Sunday, February 24, 2013

It Got a Little Too Quiet Around Here!

We've been busy the past week with the first real cleaning the house has seen since our son was born (he's 18 months old). We also picked up a roommate which necessitated some rearranging of furniture and belongings and such. Consequently, I've had to choose between blogging or actual gaming related activities, and I went with the latter.

Earlier in the week I read Robin's Laws of Good Game Mastering cover to cover. I stand by my earlier assessment of it. It's got good advice, but nothing that merits the prices used print copies are advertised for on eBay and Amazon. It is explicitly geared towards individuals with GM experience, unlike Gamemastering by Brian Jamison, which takes a GM from character generation through running a session.

One difference which I may place a little more importance on than most, is that Robin Laws at least seems accepting of the dungeon crawl, whereas Brian Jamison seems to have an obvious disdain for the style.

Never the less, the latter's book has already proven immensely helpful, and, since the PDF is free, of the two, it is probably the title I'd recommend if anyone asked.

I also finished reading Poltava 1709: Russia Comes of Age which has me  fired up for my Great Northern War project. On Tuesday night I had a little time to paint and work proceeded on the battalion of Kievski Regiment infantry.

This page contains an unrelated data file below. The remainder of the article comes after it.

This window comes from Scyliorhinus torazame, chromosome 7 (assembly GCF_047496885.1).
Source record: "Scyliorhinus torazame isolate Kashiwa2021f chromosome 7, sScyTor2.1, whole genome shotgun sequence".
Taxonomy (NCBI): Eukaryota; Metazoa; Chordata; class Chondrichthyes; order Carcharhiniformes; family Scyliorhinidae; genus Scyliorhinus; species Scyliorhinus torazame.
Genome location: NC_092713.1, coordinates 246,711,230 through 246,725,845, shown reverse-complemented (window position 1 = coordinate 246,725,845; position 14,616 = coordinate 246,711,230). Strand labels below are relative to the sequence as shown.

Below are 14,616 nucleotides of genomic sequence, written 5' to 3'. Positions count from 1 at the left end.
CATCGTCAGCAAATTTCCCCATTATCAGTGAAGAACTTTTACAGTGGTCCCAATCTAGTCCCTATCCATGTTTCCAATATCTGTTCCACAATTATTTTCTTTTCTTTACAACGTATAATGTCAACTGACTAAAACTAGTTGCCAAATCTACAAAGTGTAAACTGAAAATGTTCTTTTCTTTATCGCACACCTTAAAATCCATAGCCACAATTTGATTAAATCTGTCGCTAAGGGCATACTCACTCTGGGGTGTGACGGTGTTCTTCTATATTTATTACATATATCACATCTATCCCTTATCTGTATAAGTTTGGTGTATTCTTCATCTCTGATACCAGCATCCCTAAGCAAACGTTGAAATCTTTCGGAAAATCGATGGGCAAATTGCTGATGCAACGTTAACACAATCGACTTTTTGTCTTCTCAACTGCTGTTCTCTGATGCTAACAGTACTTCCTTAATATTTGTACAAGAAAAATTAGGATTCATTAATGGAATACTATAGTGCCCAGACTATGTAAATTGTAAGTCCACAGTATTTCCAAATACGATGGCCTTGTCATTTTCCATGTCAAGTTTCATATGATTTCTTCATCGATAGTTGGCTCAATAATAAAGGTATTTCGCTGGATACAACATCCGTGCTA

Tonight, I had planned to run the first session of the post-apocalyptic fantasy game for Lady Shadowmoss, but those plans have fallen through (hence the time for blogging!) which means  more time at the painting table this evening.

Finally, tomorrow night I'll be playing Session 13 of The Ever Expanding Dungeon in which our heroes return to the underground to finish mapping the 1st level.


  1. One of the things that I do when GMing is to pay attention to which players are contributing less (often because they are a bit shy).

    So I will roll some dice then have everyone roll a die and and let me know what they've rolled.

    All of these rolls are unimportant. They are merely window-dressing. I will then take the "shy" one aside and tell them that they've noticed something (it doesn't matter what . . . make something up) so that they have something to tell the rest of the party.

    Perhaps it is a cheap trick . . . but I feel that one of a GM's jobs is to involve everyone.

    -- Jeff

    1. I've done the "roll for no reason" thing to build tension, but I've never asked the players to roll for no apparent reason.

      I like that - both to involve a shy player and also, again, as a tension builder: "Wait. He asked us to roll. What did we miss?"


  2. I totally understand the cleaning thing. Our house is still in chaos since our son was born just over a year ago.

    1. I recall reading something like, "You can spend time cleaning or you can spend time with your baby. But you can't do both." I'm not sure how true it is, but it feels true most of the time!